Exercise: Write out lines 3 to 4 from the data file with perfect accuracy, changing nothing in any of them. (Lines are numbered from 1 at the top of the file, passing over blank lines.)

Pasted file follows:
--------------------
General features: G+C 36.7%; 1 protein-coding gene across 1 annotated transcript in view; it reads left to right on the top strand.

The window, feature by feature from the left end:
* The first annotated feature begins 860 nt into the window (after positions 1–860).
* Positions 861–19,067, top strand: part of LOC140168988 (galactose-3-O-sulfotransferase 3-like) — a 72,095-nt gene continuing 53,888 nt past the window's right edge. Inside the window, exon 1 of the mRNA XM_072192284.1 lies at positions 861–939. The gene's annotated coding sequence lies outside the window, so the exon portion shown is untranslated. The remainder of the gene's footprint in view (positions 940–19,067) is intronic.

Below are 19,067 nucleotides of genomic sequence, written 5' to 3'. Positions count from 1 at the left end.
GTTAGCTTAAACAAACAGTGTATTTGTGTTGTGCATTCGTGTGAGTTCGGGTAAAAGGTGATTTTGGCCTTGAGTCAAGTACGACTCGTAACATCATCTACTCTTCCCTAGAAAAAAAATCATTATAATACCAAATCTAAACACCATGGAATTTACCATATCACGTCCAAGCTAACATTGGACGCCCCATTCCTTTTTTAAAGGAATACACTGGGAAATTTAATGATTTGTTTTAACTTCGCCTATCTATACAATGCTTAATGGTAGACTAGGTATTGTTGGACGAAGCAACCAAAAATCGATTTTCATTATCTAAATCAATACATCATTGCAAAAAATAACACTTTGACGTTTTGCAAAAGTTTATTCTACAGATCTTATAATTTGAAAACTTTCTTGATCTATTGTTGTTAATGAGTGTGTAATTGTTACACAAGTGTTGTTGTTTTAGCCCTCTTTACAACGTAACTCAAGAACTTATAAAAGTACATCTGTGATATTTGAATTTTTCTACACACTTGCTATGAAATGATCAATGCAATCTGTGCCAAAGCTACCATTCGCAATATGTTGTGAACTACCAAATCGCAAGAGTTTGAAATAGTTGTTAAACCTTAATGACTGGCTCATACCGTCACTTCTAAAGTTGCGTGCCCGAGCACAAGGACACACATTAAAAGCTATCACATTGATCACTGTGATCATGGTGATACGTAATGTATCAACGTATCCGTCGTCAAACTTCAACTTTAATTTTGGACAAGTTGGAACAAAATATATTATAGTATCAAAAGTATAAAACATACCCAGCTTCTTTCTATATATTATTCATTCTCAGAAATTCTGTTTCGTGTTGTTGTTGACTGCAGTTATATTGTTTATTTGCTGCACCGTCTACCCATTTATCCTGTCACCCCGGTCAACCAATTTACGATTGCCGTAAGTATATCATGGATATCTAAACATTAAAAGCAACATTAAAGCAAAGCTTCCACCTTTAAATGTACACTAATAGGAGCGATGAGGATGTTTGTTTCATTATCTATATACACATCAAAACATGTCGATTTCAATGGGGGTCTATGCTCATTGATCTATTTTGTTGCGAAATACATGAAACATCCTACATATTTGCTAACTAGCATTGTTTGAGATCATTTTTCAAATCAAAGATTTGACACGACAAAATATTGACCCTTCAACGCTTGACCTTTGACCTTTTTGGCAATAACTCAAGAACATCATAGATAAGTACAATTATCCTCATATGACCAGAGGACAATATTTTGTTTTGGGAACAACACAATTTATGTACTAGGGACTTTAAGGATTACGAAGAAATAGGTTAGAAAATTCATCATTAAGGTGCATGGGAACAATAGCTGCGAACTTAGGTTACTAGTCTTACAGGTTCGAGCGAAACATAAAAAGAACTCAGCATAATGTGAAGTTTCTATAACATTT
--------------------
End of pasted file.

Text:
* The first annotated feature begins 860 nt into the window (after positions 1–860).
* Positions 861–19,067, top strand: part of LOC140168988 (galactose-3-O-sulfotransferase 3-like) — a 72,095-nt gene continuing 53,888 nt past the window's right edge. Inside the window, exon 1 of the mRNA XM_072192284.1 lies at positions 861–939. The gene's annotated coding sequence lies outside the window, so the exon portion shown is untranslated. The remainder of the gene's footprint in view (positions 940–19,067) is intronic.